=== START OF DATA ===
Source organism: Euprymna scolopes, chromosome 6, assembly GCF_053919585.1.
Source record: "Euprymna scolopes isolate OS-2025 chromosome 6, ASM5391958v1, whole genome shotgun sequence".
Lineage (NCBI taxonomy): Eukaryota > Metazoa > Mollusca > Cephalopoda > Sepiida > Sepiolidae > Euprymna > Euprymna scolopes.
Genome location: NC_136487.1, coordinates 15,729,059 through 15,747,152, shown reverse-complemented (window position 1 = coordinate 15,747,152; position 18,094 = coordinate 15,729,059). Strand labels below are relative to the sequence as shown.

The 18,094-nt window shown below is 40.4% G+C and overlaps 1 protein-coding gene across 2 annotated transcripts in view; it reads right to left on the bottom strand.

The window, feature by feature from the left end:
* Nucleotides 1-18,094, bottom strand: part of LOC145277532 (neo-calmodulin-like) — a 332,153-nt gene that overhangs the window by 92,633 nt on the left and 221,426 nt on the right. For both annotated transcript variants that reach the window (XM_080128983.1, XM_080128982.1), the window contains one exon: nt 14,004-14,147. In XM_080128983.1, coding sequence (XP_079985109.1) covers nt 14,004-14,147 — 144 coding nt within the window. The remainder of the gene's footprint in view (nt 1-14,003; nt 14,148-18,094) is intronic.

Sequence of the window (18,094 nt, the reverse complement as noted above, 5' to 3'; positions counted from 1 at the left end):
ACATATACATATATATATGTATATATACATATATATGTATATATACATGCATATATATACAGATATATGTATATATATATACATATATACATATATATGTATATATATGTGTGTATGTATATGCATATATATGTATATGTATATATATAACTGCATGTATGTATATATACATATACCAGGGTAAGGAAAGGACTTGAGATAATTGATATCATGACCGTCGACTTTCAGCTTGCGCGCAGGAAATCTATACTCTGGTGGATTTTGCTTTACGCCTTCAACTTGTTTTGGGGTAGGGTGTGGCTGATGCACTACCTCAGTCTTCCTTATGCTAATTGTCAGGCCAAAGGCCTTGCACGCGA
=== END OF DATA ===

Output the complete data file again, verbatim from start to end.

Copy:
Source organism: Euprymna scolopes, chromosome 6, assembly GCF_053919585.1.
Source record: "Euprymna scolopes isolate OS-2025 chromosome 6, ASM5391958v1, whole genome shotgun sequence".
Lineage (NCBI taxonomy): Eukaryota > Metazoa > Mollusca > Cephalopoda > Sepiida > Sepiolidae > Euprymna > Euprymna scolopes.
Genome location: NC_136487.1, coordinates 15,729,059 through 15,747,152, shown reverse-complemented (window position 1 = coordinate 15,747,152; position 18,094 = coordinate 15,729,059). Strand labels below are relative to the sequence as shown.

The 18,094-nt window shown below is 40.4% G+C and overlaps 1 protein-coding gene across 2 annotated transcripts in view; it reads right to left on the bottom strand.

The window, feature by feature from the left end:
* Nucleotides 1-18,094, bottom strand: part of LOC145277532 (neo-calmodulin-like) — a 332,153-nt gene that overhangs the window by 92,633 nt on the left and 221,426 nt on the right. For both annotated transcript variants that reach the window (XM_080128983.1, XM_080128982.1), the window contains one exon: nt 14,004-14,147. In XM_080128983.1, coding sequence (XP_079985109.1) covers nt 14,004-14,147 — 144 coding nt within the window. The remainder of the gene's footprint in view (nt 1-14,003; nt 14,148-18,094) is intronic.

Sequence of the window (18,094 nt, the reverse complement as noted above, 5' to 3'; positions counted from 1 at the left end):
ACATATACATATATATATGTATATATACATATATATGTATATATACATGCATATATATACAGATATATGTATATATATATACATATATACATATATATGTATATATATGTGTGTATGTATATGCATATATATGTATATGTATATATATAACTGCATGTATGTATATATACATATACCAGGGTAAGGAAAGGACTTGAGATAATTGATATCATGACCGTCGACTTTCAGCTTGCGCGCAGGAAATCTATACTCTGGTGGATTTTGCTTTACGCCTTCAACTTGTTTTGGGGTAGGGTGTGGCTGATGCACTACCTCAGTCTTCCTTATGCTAATTGTCAGGCCAAAGGCCTTGCACGCGA